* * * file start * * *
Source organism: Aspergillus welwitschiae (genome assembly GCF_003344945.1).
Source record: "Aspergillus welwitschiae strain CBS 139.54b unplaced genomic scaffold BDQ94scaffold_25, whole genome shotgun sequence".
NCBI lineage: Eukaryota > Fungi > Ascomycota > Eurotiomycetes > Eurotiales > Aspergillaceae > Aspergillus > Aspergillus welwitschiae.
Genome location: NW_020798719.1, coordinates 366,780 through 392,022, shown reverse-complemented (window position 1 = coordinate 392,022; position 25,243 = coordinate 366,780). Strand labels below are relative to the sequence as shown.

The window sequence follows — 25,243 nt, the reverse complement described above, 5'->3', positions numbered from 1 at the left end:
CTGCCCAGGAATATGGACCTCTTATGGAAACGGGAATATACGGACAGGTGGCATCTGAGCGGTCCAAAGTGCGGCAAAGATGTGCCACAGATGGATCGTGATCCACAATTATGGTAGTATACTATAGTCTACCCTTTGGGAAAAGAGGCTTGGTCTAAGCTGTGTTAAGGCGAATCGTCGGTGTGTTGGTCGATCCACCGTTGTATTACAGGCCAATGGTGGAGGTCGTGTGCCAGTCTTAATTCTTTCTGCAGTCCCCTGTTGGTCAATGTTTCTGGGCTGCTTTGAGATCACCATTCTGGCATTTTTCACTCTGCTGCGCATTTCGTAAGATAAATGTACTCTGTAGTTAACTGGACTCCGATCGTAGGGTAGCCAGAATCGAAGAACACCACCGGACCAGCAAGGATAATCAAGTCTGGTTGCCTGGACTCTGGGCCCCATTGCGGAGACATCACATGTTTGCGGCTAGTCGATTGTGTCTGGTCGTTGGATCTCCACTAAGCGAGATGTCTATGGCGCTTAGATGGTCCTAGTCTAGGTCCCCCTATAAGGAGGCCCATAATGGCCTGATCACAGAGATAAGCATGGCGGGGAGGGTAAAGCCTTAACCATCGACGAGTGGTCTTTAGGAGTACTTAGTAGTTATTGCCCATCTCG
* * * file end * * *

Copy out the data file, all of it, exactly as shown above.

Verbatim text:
Source organism: Aspergillus welwitschiae (genome assembly GCF_003344945.1).
Source record: "Aspergillus welwitschiae strain CBS 139.54b unplaced genomic scaffold BDQ94scaffold_25, whole genome shotgun sequence".
NCBI lineage: Eukaryota > Fungi > Ascomycota > Eurotiomycetes > Eurotiales > Aspergillaceae > Aspergillus > Aspergillus welwitschiae.
Genome location: NW_020798719.1, coordinates 366,780 through 392,022, shown reverse-complemented (window position 1 = coordinate 392,022; position 25,243 = coordinate 366,780). Strand labels below are relative to the sequence as shown.

The window sequence follows — 25,243 nt, the reverse complement described above, 5'->3', positions numbered from 1 at the left end:
CTGCCCAGGAATATGGACCTCTTATGGAAACGGGAATATACGGACAGGTGGCATCTGAGCGGTCCAAAGTGCGGCAAAGATGTGCCACAGATGGATCGTGATCCACAATTATGGTAGTATACTATAGTCTACCCTTTGGGAAAAGAGGCTTGGTCTAAGCTGTGTTAAGGCGAATCGTCGGTGTGTTGGTCGATCCACCGTTGTATTACAGGCCAATGGTGGAGGTCGTGTGCCAGTCTTAATTCTTTCTGCAGTCCCCTGTTGGTCAATGTTTCTGGGCTGCTTTGAGATCACCATTCTGGCATTTTTCACTCTGCTGCGCATTTCGTAAGATAAATGTACTCTGTAGTTAACTGGACTCCGATCGTAGGGTAGCCAGAATCGAAGAACACCACCGGACCAGCAAGGATAATCAAGTCTGGTTGCCTGGACTCTGGGCCCCATTGCGGAGACATCACATGTTTGCGGCTAGTCGATTGTGTCTGGTCGTTGGATCTCCACTAAGCGAGATGTCTATGGCGCTTAGATGGTCCTAGTCTAGGTCCCCCTATAAGGAGGCCCATAATGGCCTGATCACAGAGATAAGCATGGCGGGGAGGGTAAAGCCTTAACCATCGACGAGTGGTCTTTAGGAGTACTTAGTAGTTATTGCCCATCTCG